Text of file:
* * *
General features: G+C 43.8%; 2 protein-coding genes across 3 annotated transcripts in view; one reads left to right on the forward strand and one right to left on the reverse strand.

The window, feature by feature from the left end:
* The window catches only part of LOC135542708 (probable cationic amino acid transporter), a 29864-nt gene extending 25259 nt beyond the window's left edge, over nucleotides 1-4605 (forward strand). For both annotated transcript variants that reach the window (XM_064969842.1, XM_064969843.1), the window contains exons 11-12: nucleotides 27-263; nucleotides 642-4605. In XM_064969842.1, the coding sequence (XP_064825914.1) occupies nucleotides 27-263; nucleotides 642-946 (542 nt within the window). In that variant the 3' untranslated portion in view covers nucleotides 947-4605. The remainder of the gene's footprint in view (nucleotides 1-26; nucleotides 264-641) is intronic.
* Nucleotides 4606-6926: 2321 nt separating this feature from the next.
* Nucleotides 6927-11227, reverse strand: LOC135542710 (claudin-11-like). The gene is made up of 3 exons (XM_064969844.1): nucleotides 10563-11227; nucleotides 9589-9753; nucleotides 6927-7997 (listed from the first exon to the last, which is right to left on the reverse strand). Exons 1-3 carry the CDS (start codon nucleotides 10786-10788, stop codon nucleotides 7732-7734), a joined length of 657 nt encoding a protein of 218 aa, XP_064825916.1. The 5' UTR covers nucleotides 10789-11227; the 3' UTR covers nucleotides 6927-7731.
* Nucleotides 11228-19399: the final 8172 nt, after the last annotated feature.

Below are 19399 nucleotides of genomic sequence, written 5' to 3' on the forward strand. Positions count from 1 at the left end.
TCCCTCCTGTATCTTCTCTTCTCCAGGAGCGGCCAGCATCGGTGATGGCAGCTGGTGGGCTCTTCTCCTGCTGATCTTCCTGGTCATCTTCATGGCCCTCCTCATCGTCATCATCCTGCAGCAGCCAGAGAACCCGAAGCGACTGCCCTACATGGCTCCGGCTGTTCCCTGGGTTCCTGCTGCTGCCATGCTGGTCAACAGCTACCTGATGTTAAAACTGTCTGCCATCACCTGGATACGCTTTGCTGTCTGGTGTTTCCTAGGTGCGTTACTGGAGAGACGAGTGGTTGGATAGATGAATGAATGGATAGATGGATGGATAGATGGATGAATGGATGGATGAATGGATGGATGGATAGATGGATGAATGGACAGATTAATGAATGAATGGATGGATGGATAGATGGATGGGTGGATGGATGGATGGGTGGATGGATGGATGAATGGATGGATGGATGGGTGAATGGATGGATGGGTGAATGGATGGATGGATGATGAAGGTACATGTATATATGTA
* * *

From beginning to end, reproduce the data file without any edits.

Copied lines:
General features: G+C 43.8%; 2 protein-coding genes across 3 annotated transcripts in view; one reads left to right on the forward strand and one right to left on the reverse strand.

The window, feature by feature from the left end:
* The window catches only part of LOC135542708 (probable cationic amino acid transporter), a 29864-nt gene extending 25259 nt beyond the window's left edge, over nucleotides 1-4605 (forward strand). For both annotated transcript variants that reach the window (XM_064969842.1, XM_064969843.1), the window contains exons 11-12: nucleotides 27-263; nucleotides 642-4605. In XM_064969842.1, the coding sequence (XP_064825914.1) occupies nucleotides 27-263; nucleotides 642-946 (542 nt within the window). In that variant the 3' untranslated portion in view covers nucleotides 947-4605. The remainder of the gene's footprint in view (nucleotides 1-26; nucleotides 264-641) is intronic.
* Nucleotides 4606-6926: 2321 nt separating this feature from the next.
* Nucleotides 6927-11227, reverse strand: LOC135542710 (claudin-11-like). The gene is made up of 3 exons (XM_064969844.1): nucleotides 10563-11227; nucleotides 9589-9753; nucleotides 6927-7997 (listed from the first exon to the last, which is right to left on the reverse strand). Exons 1-3 carry the CDS (start codon nucleotides 10786-10788, stop codon nucleotides 7732-7734), a joined length of 657 nt encoding a protein of 218 aa, XP_064825916.1. The 5' UTR covers nucleotides 10789-11227; the 3' UTR covers nucleotides 6927-7731.
* Nucleotides 11228-19399: the final 8172 nt, after the last annotated feature.

Below are 19399 nucleotides of genomic sequence, written 5' to 3' on the forward strand. Positions count from 1 at the left end.
TCCCTCCTGTATCTTCTCTTCTCCAGGAGCGGCCAGCATCGGTGATGGCAGCTGGTGGGCTCTTCTCCTGCTGATCTTCCTGGTCATCTTCATGGCCCTCCTCATCGTCATCATCCTGCAGCAGCCAGAGAACCCGAAGCGACTGCCCTACATGGCTCCGGCTGTTCCCTGGGTTCCTGCTGCTGCCATGCTGGTCAACAGCTACCTGATGTTAAAACTGTCTGCCATCACCTGGATACGCTTTGCTGTCTGGTGTTTCCTAGGTGCGTTACTGGAGAGACGAGTGGTTGGATAGATGAATGAATGGATAGATGGATGGATAGATGGATGAATGGATGGATGAATGGATGGATGGATAGATGGATGAATGGACAGATTAATGAATGAATGGATGGATGGATAGATGGATGGGTGGATGGATGGATGGGTGGATGGATGGATGAATGGATGGATGGATGGGTGAATGGATGGATGGGTGAATGGATGGATGGATGATGAAGGTACATGTATATATGTA